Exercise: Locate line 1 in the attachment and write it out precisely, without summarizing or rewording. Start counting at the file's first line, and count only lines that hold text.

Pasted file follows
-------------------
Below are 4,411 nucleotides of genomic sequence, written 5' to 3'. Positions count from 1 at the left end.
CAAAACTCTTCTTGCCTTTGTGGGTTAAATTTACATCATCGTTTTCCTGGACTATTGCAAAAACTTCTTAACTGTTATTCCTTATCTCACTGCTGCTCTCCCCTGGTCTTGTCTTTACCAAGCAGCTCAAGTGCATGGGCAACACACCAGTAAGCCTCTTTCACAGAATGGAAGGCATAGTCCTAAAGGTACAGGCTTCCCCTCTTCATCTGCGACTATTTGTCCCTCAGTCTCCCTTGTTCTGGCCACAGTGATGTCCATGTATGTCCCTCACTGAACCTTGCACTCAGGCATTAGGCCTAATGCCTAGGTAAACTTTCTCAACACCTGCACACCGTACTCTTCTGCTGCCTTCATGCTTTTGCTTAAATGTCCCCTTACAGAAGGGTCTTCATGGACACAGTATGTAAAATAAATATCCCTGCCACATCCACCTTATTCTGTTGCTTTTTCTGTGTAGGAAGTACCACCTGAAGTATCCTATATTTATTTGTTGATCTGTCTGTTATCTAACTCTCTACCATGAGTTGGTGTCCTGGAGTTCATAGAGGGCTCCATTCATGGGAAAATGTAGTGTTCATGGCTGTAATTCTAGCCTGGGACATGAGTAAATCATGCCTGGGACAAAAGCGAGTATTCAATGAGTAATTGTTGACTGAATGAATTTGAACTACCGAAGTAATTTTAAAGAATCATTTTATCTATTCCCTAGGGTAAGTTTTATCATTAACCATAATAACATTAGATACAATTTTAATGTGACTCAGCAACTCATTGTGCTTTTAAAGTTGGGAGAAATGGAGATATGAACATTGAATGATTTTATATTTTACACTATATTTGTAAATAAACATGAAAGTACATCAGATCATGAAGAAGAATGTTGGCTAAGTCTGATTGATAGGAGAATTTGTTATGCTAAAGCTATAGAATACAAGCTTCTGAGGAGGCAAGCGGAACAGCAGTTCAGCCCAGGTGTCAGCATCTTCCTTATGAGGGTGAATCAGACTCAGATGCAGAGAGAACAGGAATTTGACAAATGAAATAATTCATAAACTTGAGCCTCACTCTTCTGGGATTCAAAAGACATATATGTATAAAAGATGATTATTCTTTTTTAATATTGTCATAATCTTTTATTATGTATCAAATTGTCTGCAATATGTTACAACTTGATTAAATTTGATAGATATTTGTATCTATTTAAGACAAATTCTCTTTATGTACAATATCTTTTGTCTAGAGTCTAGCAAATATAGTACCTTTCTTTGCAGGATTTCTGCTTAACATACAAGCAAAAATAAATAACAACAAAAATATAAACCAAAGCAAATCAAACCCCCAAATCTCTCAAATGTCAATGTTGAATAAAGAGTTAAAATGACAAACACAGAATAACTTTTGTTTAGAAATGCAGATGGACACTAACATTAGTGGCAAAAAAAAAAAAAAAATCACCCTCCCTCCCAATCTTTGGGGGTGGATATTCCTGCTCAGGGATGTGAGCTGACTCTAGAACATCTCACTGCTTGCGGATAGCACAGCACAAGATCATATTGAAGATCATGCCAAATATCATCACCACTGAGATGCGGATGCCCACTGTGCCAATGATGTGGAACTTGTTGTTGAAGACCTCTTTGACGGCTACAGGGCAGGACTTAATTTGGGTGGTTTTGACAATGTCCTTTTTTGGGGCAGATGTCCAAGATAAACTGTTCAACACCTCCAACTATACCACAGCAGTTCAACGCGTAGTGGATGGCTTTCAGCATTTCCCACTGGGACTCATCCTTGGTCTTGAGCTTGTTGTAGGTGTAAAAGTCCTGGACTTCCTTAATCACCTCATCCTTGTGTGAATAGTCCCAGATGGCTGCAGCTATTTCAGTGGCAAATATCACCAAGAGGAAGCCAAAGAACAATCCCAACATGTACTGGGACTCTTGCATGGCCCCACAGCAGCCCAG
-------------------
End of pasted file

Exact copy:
Below are 4,411 nucleotides of genomic sequence, written 5' to 3'. Positions count from 1 at the left end.